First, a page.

No material or economic changes could ostensibly or logically lead to the emergence of a religion which called for the immediate emancipation of women in Arabia where they were looked down upon and maltreated in pre-Islam times. Islam equalized the relations between man and woman in human rights and allowed woman the right to learn, own and sell her property. Islam gave woman the right to approve or disapprove of her marriage and claim divorce if she is not justly, decently and humanely treated by her husband. Islam gave woman other rights which non-Muslim women did not possess except only during the last two centuries after a series of feminist movements and rebellions in which women as well as morals were victimized.

More than one thousand years before the emergence of capitalism, no natural or economic changes could bring fourth a religion forbidding usury and monopoly which were the instruments of enforcing social injustice, human bondage and deprivation. No material or economic change could inspire a religion which bases all human relations: social, political and economic, on moral principles to which the poor and the rich, men and women are equally committed. Muslims, in their relations with their brother Muslims, are fully committed to these moral principles. Also in their relations with non-Muslims, Muslims abide by these moral principles in war and peace. Islam was not revealed for a particular class of people. Islamic concepts, beliefs and morals were not confined to one specific people or class. Islam was revealed to all mankind.

Therefore, we defy all Communist thoughts implied in the second hypothesis to interpret the emergence of Islam in terms of dialectical materialism. Communist determinism, material, economic and historical will inevitably fail to provide a sufficiently convincing and logical interpretation for the emergence of Islam with all its beliefs, concepts, values, principles and social, economic and moral disciplines. Islam thus emerges triumphant over all the determinism of dialectical materialism because it is a God-given religion.

They (the disbelievers, the Jews and the Christians) want to extinguish Allah’s Light (with which Muhammed (sallallaahu alayhi wasallam) has been sent-Islamic Monotheism) with their mouths, but Allah will not allow except that His Light should be perfected even though the Kafirun (disbelievers) hate it.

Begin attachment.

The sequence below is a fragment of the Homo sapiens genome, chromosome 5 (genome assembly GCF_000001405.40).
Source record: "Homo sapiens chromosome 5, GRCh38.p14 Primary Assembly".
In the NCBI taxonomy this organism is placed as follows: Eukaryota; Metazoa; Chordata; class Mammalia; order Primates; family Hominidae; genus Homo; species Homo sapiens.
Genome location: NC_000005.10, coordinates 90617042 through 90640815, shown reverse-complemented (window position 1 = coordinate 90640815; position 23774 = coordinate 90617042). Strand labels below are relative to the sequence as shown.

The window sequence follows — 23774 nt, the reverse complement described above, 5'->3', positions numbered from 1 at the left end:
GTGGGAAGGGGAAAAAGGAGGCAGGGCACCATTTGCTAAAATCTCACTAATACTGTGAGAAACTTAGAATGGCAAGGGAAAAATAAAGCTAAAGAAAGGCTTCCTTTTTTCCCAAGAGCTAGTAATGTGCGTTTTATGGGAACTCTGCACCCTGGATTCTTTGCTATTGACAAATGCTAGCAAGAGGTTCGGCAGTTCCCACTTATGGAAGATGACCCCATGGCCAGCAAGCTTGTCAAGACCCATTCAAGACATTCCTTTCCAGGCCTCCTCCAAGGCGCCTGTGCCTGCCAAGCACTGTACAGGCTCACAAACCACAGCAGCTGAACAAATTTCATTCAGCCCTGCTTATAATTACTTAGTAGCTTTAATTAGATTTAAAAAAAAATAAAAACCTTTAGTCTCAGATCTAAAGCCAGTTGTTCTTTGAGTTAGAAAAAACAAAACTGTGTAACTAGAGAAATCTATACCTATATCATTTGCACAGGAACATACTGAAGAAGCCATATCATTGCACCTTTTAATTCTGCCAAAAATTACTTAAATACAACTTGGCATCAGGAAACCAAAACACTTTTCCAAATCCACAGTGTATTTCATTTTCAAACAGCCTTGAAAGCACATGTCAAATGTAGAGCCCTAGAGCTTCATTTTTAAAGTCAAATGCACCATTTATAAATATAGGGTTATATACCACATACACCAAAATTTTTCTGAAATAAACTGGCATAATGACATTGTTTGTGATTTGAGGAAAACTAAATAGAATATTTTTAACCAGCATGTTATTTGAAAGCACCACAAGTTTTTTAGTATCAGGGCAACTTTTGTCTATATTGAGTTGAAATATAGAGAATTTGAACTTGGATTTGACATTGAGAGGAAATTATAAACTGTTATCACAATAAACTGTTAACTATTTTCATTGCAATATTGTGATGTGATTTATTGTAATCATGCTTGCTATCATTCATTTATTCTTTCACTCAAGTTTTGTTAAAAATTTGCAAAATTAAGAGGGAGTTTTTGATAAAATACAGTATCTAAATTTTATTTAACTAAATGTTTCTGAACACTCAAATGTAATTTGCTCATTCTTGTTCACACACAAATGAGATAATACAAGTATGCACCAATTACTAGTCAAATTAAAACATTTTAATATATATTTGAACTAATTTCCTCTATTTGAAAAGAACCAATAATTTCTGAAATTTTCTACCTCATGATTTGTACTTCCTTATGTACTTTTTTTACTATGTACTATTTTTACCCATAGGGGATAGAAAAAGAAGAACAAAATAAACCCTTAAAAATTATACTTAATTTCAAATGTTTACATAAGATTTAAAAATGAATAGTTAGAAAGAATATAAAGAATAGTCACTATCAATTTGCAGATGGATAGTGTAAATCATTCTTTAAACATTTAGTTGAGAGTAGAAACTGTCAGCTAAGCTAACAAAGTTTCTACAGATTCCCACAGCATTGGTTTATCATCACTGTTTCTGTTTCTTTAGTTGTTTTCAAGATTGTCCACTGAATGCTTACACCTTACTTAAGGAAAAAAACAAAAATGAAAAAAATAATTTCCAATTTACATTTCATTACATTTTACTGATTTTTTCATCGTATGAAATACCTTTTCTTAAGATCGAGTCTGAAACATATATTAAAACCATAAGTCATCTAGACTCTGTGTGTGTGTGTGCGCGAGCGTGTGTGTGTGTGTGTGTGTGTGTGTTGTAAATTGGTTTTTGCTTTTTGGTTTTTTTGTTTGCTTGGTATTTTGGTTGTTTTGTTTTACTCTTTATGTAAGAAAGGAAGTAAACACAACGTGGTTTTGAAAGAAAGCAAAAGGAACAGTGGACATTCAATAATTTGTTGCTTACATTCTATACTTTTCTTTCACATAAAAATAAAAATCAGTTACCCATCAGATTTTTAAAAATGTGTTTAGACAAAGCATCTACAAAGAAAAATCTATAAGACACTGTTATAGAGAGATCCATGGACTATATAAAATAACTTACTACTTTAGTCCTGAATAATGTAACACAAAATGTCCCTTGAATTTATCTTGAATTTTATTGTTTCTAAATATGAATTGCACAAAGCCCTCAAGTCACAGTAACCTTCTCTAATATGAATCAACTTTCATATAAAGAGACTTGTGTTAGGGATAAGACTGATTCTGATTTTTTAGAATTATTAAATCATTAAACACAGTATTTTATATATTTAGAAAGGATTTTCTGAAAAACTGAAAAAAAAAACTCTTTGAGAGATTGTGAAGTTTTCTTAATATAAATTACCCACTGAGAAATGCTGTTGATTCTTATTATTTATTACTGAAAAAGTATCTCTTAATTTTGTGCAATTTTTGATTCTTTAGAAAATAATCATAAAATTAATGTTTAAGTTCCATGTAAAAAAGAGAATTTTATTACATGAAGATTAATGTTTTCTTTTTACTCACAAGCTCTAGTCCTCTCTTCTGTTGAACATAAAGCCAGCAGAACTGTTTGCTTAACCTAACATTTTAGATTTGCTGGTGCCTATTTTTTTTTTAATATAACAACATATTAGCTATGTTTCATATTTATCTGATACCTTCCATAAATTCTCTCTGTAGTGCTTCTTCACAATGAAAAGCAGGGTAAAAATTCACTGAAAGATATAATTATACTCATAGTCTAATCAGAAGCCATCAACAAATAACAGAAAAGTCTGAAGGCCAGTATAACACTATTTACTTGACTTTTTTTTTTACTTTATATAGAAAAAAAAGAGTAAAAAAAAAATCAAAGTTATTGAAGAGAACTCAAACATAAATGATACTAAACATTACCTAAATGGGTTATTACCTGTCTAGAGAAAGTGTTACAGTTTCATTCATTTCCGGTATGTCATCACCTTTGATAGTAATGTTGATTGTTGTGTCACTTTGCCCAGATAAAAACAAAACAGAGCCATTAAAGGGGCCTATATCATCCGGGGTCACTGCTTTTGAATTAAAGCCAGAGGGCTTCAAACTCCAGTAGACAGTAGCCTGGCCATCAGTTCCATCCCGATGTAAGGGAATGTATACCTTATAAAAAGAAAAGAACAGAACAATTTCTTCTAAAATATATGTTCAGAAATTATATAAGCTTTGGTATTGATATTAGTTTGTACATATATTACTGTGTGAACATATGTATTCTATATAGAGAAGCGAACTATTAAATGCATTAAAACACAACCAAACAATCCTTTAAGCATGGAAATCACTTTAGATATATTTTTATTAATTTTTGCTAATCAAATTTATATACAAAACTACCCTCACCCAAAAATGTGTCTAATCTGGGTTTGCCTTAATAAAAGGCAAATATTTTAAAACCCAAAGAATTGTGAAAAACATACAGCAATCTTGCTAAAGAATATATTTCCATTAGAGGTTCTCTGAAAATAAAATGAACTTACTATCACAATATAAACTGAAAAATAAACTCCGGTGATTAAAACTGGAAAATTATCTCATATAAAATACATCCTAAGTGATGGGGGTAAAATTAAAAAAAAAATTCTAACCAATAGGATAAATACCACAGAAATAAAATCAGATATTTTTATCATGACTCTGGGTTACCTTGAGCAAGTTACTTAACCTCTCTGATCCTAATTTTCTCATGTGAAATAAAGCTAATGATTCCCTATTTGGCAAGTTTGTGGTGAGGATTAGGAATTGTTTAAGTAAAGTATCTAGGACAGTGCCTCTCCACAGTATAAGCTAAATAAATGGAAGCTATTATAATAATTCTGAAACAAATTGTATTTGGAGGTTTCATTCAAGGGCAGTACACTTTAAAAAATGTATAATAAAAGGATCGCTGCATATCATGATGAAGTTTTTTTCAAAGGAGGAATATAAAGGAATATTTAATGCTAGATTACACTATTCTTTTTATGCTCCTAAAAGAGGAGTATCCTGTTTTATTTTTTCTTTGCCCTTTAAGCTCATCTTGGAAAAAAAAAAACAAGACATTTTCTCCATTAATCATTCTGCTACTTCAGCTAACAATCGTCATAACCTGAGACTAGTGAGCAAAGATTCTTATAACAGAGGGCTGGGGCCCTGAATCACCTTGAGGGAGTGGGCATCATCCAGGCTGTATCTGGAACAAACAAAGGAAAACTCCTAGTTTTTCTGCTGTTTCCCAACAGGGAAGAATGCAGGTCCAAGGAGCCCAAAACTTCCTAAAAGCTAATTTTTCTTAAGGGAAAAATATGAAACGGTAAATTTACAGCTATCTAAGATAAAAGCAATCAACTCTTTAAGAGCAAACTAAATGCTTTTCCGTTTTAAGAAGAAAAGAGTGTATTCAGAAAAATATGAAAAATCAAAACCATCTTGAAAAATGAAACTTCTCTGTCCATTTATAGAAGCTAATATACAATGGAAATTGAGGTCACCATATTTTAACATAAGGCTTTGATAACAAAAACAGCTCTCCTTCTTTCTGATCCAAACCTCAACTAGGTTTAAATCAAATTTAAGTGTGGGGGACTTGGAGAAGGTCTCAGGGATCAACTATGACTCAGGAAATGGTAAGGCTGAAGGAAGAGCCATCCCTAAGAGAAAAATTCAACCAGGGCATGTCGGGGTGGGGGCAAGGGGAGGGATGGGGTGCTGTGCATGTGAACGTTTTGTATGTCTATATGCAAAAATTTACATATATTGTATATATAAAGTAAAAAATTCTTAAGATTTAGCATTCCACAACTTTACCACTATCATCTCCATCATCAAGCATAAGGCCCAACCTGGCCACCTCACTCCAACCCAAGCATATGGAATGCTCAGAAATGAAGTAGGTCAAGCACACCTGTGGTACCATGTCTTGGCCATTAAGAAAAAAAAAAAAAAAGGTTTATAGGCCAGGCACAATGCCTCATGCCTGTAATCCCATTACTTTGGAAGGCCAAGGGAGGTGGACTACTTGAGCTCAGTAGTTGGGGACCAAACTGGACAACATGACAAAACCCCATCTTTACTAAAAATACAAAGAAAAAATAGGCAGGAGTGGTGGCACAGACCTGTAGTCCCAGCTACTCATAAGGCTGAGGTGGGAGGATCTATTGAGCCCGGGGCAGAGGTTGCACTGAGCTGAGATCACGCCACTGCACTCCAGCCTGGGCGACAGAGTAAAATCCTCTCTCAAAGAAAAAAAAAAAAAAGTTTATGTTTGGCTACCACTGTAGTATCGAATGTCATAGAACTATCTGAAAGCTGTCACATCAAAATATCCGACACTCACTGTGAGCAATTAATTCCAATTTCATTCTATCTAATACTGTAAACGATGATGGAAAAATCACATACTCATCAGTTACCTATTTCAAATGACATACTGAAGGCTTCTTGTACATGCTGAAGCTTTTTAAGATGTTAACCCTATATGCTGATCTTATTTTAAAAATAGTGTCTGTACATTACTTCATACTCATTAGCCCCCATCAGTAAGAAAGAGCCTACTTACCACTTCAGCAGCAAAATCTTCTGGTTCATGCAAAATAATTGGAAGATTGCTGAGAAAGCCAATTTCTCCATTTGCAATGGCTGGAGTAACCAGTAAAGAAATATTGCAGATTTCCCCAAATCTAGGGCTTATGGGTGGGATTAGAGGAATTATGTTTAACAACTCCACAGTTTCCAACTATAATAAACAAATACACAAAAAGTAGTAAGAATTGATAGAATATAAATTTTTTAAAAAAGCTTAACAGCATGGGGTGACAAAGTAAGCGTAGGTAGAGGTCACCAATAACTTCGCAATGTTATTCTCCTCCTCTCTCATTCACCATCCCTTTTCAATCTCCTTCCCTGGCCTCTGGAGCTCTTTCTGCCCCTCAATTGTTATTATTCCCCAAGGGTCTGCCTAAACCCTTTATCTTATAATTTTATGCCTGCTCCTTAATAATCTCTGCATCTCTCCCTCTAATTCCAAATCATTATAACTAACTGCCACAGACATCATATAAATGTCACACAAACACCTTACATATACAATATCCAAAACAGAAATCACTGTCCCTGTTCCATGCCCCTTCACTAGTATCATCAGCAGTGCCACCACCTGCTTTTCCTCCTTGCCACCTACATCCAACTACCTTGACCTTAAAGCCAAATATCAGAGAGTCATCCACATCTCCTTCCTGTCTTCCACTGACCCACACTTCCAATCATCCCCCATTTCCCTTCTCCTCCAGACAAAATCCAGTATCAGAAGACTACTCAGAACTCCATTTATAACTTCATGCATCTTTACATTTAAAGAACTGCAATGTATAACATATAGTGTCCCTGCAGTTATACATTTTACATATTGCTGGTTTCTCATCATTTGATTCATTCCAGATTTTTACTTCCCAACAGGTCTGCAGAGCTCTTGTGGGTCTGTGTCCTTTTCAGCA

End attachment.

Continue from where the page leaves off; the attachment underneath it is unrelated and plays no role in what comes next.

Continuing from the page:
It is He Who has sent His Messenger (Muhammed sallallaahu alayhi wasallam) with guidance and the religion of truth, to make it superior over all religions even though the Musrikun (polytheists, pagans, idolaters, disbelievers in the Oneness of Allah) hate (it). (Quran 9: 32, 33)

“Invite (all) to the Way of your Rabb (Only God, Cherisher and Sustainer) with wisdom and beautiful preaching; and argue with them in ways that are best and most gracious, for your Rabb knows best, who have strayed from His Path, and who receive guidance” (Qur’an 16:125)

“You are the best of people chosen for mankind because you command righteousness, forbid evil and believe in Allah” Qur’an 3: 110.

Communists (Marxists) assume that individual ownership is not a natural instinct but an accidental novelty in human life attributed solely to material and economic complexities in contemporary life. Early humanity, Communists allege, lived happily in a state of collective ownership and hence suffered no conflicts. When individual ownership appeared inter-personal and inter-class conflicts prevailed in the form of slavery, feudalism and capitalism. The Communism is only a return to the healthy and early life where collective ownership replaces individual ownership. All conflicts based on individual ownership are eliminated in an attempt to achieve the promised (or lost) paradise on earth. Neither science nor experiment can prove the validity or durability of this hypothesis.

In this context I would like to discuss four main points:

· a). There is no evidence that these primitive tribes did not suffer from any conflict, personal or tribal, and that sexual freedom was prevalent among all males and females. It has been proved that conflicts arose sometimes among the young men of the same tribe for the possession of a certain woman who was more beautiful, attractive and sexually appealing to some of them. Conflicts occasionally arose for the leadership of the tribe.

· b). These tribes were in a constant state of war amongst themselves. Tribal wars and invasions were launched for the usurpation of land, arms, women or all. If we contend that individual ownership did not exist among the members of these tribes, inter-tribal wars arose for the possession of land, property, arms, women…..etc. Instead of the individual or the class in recent history, the tribe constituted the unit which owned and fought for sovereignty.

· c). The existence of collective ownership within the tribe is not sufficient proof that the spirit of individual ownership did not exist among the members of the tribe. The apparent non-existence of individual ownership may be ascribed to the absence of anything to owned or destined to be owned by the individual. But with the emergence of something that can be owned by the individual, individual ownership arose. Communists admit that individual ownership arose with the discovery of agriculture. Individual ownership had been latent in the tribal community. It appeared when circumstances became favourable for its emergence.